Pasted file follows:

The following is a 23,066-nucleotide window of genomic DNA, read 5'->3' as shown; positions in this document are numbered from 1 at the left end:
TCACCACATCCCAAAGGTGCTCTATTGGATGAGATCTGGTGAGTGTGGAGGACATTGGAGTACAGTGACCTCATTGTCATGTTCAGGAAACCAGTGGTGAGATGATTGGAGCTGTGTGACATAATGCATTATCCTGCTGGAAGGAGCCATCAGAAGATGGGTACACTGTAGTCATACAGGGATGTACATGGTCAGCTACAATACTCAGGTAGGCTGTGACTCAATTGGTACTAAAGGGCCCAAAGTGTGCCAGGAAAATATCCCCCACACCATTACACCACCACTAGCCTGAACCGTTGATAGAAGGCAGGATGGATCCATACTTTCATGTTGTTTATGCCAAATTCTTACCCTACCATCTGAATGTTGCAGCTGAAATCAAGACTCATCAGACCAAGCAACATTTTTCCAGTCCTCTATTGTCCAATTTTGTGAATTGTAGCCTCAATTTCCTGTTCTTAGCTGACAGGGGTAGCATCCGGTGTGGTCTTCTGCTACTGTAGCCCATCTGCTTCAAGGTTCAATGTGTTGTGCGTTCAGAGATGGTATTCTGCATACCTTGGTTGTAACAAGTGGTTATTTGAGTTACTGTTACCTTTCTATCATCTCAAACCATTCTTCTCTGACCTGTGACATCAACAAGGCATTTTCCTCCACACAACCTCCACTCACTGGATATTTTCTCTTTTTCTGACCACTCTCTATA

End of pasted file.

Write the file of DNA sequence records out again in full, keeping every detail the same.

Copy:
The following is a 23,066-nucleotide window of genomic DNA, read 5'->3' as shown; positions in this document are numbered from 1 at the left end:
TCACCACATCCCAAAGGTGCTCTATTGGATGAGATCTGGTGAGTGTGGAGGACATTGGAGTACAGTGACCTCATTGTCATGTTCAGGAAACCAGTGGTGAGATGATTGGAGCTGTGTGACATAATGCATTATCCTGCTGGAAGGAGCCATCAGAAGATGGGTACACTGTAGTCATACAGGGATGTACATGGTCAGCTACAATACTCAGGTAGGCTGTGACTCAATTGGTACTAAAGGGCCCAAAGTGTGCCAGGAAAATATCCCCCACACCATTACACCACCACTAGCCTGAACCGTTGATAGAAGGCAGGATGGATCCATACTTTCATGTTGTTTATGCCAAATTCTTACCCTACCATCTGAATGTTGCAGCTGAAATCAAGACTCATCAGACCAAGCAACATTTTTCCAGTCCTCTATTGTCCAATTTTGTGAATTGTAGCCTCAATTTCCTGTTCTTAGCTGACAGGGGTAGCATCCGGTGTGGTCTTCTGCTACTGTAGCCCATCTGCTTCAAGGTTCAATGTGTTGTGCGTTCAGAGATGGTATTCTGCATACCTTGGTTGTAACAAGTGGTTATTTGAGTTACTGTTACCTTTCTATCATCTCAAACCATTCTTCTCTGACCTGTGACATCAACAAGGCATTTTCCTCCACACAACCTCCACTCACTGGATATTTTCTCTTTTTCTGACCACTCTCTATA